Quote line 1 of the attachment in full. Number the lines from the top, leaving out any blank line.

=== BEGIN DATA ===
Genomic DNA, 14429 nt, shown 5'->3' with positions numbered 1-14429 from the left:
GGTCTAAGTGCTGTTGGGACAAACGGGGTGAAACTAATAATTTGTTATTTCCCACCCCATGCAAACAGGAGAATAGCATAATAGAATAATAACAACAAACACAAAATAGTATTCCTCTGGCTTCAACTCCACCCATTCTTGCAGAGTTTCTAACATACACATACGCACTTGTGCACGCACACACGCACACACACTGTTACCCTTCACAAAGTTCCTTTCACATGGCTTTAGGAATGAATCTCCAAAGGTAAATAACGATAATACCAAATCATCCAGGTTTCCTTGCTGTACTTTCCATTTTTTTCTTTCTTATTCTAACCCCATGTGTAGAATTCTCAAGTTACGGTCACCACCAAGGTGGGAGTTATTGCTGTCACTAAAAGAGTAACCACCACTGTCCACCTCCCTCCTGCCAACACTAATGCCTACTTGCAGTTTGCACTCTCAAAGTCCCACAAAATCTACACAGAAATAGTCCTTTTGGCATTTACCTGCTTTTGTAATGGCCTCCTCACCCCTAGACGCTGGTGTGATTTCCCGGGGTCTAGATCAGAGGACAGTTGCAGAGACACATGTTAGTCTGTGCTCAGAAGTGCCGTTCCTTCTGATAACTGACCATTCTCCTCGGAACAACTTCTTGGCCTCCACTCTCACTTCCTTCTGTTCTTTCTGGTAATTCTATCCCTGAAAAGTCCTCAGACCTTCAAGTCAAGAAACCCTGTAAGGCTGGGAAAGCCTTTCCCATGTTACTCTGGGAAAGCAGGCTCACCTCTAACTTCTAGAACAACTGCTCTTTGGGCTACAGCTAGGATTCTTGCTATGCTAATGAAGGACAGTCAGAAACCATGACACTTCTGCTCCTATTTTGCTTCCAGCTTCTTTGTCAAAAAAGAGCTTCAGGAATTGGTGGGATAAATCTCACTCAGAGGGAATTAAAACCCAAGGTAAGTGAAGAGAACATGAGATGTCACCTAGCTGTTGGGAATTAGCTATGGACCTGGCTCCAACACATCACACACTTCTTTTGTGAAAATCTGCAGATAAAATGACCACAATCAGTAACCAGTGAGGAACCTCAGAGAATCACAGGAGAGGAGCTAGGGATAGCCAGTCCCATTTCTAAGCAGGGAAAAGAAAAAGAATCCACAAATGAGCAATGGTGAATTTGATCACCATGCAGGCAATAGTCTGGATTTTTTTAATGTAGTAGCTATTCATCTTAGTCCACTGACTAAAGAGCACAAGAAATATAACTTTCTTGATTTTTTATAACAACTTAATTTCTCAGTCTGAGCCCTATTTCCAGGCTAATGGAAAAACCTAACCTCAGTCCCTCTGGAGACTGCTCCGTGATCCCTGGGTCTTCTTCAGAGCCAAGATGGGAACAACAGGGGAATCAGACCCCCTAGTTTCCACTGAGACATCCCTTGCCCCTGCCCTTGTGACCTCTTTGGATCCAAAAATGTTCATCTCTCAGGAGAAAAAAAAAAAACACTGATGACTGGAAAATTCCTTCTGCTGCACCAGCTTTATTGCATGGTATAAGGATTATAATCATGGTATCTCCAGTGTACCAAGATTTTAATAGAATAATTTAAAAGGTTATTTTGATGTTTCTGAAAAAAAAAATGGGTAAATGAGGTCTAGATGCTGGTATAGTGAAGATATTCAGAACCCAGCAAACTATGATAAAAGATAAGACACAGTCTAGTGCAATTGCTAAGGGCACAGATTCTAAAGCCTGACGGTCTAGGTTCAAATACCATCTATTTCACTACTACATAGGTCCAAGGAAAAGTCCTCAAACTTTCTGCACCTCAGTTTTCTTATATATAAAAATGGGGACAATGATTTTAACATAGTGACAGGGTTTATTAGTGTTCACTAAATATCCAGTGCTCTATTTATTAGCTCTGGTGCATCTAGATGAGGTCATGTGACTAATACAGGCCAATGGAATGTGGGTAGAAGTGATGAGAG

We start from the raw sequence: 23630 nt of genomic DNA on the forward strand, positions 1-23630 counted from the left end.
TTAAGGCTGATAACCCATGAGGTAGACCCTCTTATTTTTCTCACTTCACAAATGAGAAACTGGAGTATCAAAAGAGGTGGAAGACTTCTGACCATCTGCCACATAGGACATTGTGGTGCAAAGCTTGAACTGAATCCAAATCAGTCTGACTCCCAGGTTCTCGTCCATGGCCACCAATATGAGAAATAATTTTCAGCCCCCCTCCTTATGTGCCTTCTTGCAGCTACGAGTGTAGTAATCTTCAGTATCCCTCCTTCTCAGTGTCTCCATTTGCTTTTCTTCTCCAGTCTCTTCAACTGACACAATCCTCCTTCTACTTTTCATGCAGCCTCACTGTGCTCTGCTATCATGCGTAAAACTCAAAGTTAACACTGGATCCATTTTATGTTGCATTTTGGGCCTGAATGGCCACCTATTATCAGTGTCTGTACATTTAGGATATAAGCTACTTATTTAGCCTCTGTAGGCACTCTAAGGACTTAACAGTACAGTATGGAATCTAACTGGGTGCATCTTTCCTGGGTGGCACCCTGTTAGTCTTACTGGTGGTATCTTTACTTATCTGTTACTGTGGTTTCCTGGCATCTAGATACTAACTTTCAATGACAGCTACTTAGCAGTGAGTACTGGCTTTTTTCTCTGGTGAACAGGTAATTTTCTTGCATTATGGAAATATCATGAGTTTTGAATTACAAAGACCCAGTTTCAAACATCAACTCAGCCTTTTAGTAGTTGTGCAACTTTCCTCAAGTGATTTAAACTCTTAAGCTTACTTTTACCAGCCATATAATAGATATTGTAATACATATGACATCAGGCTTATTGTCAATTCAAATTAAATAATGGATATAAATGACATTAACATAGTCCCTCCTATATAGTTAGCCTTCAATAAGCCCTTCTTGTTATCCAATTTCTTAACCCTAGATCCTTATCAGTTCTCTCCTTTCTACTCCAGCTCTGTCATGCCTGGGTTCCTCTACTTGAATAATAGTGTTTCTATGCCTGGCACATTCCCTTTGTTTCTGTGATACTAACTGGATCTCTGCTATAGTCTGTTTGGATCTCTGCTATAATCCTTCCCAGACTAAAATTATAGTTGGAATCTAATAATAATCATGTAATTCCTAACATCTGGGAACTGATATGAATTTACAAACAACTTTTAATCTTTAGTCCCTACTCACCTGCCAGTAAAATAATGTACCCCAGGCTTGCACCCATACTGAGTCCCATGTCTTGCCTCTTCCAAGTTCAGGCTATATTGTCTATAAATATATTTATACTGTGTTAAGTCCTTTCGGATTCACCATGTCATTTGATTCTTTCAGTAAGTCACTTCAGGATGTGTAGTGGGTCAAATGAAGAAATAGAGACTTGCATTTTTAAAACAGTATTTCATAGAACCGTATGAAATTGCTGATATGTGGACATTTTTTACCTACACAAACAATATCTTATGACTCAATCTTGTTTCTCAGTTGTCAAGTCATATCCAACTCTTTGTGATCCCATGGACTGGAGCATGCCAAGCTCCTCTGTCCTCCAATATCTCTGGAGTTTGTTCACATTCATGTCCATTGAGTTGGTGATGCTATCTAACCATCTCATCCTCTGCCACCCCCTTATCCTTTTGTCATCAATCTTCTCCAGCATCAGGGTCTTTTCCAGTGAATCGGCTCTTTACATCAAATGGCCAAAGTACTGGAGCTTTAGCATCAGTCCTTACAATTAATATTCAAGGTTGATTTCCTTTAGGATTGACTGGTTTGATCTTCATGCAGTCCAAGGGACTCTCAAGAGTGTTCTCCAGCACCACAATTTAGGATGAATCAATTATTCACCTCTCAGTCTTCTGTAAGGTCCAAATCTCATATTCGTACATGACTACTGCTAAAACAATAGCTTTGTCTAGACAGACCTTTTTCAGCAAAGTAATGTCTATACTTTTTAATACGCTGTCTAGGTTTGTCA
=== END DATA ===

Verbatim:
Genomic DNA, 14429 nt, shown 5'->3' with positions numbered 1-14429 from the left: